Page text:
Sights & Sounds -Prepared by the Operation Brass Tacks Committee of the National Panhellenic Editors Conference - Contributions to this column will be joyfully accepted by Mrs. john E. Stevenson, Jr. , 3250 Riverside Drive, Columbus, Ohio 43221 WAITING TO REGISTER for classes is traditionally tedious. To pass the time for those waiting in line, Ohio State runs Charlie Chaplin movies from the university's film library. Disruptive to business? - no , because the films are from the silent era and run about 25 minutes which coincides with an average wait in line. AN ART TRUCK at the University of South Dakota was inspired by the Freedom Train. Donated to the College of Fine Arts the big semi is currently being used to transport exhibits and theatre productions but in the future will carry the arts throughout the state. GREEKS ON CAMPUS- as individuals and groups - are increasingly featured in the nation's alumni publications. Coverage includes honors, pledging, philanthropic activity, campus support projects, and Greek identity is now included in many memorial lists.

To all sorority women in need of financial assistance who live in Erie County, New York: The Buffalo Alumnae Panhellenic Association has a sum of monies, up to $1,000, for any NCP sorority women who are from Erie County and who are in financial need in pursuit of their education. Many times this money is unclaimed; advertising the scholarship is difficult. Application must be made by April 1 to the Buffalo Foundation, 812 Genesee Building, Buffalo, New York 14212 or call 716-8522857 for more information.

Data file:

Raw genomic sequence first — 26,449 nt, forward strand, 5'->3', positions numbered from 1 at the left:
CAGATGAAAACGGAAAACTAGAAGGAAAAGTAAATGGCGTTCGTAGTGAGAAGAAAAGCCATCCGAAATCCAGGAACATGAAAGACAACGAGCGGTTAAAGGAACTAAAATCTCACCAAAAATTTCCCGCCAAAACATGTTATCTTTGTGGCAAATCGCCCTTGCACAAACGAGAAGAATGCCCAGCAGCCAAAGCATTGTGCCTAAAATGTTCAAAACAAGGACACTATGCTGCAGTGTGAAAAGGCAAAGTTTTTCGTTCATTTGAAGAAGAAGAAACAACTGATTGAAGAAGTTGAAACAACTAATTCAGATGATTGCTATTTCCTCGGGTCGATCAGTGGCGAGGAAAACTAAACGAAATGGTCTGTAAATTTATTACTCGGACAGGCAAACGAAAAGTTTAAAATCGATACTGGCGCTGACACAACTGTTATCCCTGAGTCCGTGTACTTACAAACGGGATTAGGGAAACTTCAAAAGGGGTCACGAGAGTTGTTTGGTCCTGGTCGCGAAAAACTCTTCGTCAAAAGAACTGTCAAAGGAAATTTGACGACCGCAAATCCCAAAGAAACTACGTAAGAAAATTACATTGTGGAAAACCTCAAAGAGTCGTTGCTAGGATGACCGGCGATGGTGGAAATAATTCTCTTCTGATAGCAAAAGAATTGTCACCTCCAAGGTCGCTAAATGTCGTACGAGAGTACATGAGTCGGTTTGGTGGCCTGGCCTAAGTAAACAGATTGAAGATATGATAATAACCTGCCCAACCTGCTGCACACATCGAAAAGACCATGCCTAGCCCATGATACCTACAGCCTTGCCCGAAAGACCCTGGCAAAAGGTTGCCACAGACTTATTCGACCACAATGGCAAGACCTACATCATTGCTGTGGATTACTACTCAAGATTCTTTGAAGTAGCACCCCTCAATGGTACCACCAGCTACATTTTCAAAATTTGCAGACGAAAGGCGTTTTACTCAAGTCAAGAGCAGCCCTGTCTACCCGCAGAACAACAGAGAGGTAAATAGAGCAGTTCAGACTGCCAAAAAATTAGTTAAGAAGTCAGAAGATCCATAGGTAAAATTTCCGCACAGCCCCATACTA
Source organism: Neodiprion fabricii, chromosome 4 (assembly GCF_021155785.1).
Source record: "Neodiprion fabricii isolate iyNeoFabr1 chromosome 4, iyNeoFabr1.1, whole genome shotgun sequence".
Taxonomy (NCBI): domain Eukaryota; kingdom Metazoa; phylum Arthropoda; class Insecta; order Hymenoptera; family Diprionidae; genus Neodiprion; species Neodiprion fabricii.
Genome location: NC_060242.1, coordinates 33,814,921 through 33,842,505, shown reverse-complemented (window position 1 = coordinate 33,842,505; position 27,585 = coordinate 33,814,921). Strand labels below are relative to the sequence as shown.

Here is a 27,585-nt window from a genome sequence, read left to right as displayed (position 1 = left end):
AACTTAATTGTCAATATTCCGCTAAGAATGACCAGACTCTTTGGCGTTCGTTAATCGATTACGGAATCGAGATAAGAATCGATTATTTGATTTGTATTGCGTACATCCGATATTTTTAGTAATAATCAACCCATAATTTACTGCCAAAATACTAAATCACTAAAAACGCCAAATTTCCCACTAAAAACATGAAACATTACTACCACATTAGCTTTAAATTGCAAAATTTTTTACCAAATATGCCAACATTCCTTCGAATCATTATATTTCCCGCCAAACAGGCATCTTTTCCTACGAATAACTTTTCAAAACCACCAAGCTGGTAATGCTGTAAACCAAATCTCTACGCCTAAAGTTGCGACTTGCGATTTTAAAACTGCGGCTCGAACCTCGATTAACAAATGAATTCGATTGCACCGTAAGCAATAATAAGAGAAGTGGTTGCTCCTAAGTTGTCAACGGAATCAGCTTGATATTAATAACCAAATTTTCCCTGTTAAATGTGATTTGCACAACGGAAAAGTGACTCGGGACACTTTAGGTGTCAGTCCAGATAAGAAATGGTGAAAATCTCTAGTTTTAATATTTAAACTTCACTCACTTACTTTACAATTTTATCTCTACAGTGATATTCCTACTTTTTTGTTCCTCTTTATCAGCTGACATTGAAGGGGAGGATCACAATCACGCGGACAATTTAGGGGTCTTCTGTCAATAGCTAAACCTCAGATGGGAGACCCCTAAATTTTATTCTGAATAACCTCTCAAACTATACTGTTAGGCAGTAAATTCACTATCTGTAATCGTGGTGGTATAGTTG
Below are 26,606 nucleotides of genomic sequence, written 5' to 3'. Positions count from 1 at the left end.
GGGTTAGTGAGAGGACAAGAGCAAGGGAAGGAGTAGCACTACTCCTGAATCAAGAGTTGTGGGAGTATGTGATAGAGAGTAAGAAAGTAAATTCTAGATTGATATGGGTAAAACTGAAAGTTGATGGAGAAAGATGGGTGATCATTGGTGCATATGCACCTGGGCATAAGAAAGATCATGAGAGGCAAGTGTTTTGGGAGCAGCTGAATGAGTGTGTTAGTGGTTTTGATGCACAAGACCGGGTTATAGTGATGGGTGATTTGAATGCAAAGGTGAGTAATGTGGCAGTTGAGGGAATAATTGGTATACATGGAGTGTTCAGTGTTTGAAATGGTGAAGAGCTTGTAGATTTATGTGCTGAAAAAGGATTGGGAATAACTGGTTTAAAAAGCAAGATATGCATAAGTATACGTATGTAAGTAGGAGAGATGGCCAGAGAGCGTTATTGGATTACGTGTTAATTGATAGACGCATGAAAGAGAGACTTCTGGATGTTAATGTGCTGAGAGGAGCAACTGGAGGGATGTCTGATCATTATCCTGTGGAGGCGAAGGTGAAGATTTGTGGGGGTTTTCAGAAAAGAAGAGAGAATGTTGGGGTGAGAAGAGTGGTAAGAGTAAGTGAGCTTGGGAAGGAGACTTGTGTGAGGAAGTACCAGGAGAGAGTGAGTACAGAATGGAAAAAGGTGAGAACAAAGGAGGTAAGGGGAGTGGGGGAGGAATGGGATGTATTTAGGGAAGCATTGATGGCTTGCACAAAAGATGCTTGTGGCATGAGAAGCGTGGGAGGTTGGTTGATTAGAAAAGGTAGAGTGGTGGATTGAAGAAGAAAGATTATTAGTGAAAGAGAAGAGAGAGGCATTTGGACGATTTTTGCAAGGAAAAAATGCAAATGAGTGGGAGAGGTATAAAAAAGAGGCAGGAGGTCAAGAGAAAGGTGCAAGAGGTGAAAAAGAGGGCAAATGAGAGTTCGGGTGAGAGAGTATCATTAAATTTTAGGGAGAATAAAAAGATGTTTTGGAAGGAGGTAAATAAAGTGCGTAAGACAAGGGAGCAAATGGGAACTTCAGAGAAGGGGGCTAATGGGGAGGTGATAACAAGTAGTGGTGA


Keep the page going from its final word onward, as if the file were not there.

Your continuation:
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Outstanding Alpha Sigs

Christine Hartmann Peters, EE, of Tatamy, Penn. was awarded a finalist medal recently in the Great Quilts of America contest. The award-winning quilt , Teddy Bear, _designed and created by Mrs. Peters, was one of nearly 10,000 entries received in the competition sponsored by the U.S . Historical Society, Good Housekeeping and the Museum of American Folk Art. Mrs. Peters, a 1973 graduate of Emporia State U niversity, teaches a quilting class at Nazareth YMCA and is affiliated with several area craft shops. Sandy Phillips Brzenzinski, vice president of the Milwaukee Alumnae Chapter, will serve as president of the Milwaukee Alumnae Panhellenic Council for the 1978-79 year. Peggy Bergstresser Birdsall of the Dickinson (N.D .) alums has been elected president of the Dickinson State College Alumni Association. Mrs . Birdsall graduated from the college in 1956. Carol A. Reigard, a charter member of Gamma Omicron at Clarion State College, Pennsylvania, has been appointed as a consultant for the Division of Planning and Evaluation with the Ohio Department of Education. Ms. Reigard , who has a master's degree from Edinboro State College, also in Pennsylvania, joined the state department after four years as coordinator for a n elementary group guidance program in Switzerland of Ohio Local School District.


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'let me win . but if I c annot win . let me be brave in the attempt."

Oath of Special Olympics, the national philanthropy of Alpha Sigma Alpha

Asa phoenix vol 64 no 2 winter 1979  
Asa phoenix vol 64 no 2 winter 1979